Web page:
Omens of the Earth’s Surface

Looking into this photo is like reading tea leaves. The cracks in the earth surface are dry rivers to our parting lands and yet the surface of the earth seems so solid, compact and held together. It is the fragility within the crumbling chasm.

This is the dry bed of our natural lagoon, captured on film sometime during late spring/summer of 2006. Right now this amazing body of water is a haven for fish, birds and wildlife. As I type I am soaking up the sounds and energy of the nightlife behind me. It has been raining again.

 Over the years friends have often asked about the lagoon, how much water is in there now? Is it drying? Is there more water now? It has been for many a signpost and I value how many people have considered its health and fragility.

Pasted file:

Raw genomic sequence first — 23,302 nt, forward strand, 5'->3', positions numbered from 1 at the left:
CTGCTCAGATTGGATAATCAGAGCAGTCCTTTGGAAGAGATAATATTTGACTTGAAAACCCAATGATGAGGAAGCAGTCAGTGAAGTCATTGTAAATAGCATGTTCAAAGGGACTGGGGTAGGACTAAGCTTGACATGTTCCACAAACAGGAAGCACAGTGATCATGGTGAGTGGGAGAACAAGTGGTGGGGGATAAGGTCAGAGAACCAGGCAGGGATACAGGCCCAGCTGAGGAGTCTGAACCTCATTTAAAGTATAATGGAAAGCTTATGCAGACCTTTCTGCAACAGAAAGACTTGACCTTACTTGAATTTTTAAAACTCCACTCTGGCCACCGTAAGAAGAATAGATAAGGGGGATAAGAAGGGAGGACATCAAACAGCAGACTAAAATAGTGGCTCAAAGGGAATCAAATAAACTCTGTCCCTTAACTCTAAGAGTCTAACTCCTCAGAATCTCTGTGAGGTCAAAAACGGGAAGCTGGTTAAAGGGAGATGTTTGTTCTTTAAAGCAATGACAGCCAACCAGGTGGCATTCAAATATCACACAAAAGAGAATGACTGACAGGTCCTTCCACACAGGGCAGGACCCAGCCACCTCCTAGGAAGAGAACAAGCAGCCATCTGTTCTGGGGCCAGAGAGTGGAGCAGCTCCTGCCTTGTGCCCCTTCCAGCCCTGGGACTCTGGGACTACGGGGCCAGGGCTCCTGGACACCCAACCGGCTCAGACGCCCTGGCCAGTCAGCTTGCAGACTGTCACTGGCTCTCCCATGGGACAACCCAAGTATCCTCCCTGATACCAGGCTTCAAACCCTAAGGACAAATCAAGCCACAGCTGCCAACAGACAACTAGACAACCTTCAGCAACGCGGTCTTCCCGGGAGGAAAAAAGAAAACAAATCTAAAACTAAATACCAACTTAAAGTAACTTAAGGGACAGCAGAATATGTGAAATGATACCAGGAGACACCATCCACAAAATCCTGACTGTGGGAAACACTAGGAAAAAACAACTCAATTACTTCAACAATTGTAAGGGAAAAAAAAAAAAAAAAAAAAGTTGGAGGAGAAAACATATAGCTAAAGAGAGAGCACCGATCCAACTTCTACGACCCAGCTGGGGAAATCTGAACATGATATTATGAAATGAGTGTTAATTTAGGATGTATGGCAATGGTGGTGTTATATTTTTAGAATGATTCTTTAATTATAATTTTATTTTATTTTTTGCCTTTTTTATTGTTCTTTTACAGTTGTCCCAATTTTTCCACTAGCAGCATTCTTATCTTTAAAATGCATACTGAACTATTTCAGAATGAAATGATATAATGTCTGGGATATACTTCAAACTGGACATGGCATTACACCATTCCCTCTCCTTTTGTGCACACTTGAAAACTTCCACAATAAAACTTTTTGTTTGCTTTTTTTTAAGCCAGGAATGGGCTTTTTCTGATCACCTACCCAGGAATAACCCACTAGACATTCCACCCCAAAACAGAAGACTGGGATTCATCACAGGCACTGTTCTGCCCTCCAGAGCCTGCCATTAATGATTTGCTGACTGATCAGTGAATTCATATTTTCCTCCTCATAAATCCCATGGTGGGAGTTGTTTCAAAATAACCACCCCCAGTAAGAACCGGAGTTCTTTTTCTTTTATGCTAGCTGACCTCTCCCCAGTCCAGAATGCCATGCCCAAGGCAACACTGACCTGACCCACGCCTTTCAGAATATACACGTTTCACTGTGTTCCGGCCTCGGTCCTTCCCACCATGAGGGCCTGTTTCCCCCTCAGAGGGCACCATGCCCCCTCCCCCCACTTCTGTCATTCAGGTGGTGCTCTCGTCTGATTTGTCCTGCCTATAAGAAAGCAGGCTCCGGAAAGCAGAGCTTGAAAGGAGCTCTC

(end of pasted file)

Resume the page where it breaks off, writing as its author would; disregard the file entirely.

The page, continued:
I have been watching with a careful eye the conversation around water this winter. The Murray Darling Basin Plan appears in weekly publications and I feel guilty that I do not read all the articles and updates, it’s the bickering and politics that makes it hard for me to focus on the many words and what they may really mean. El Nino is creeping its way back into the story line and rural newspapers are running polls on predicting the season’s climate.

 I am holding gratitude for the plentiful water before me and I am remembering why the conversation around water must continue to prevail. 

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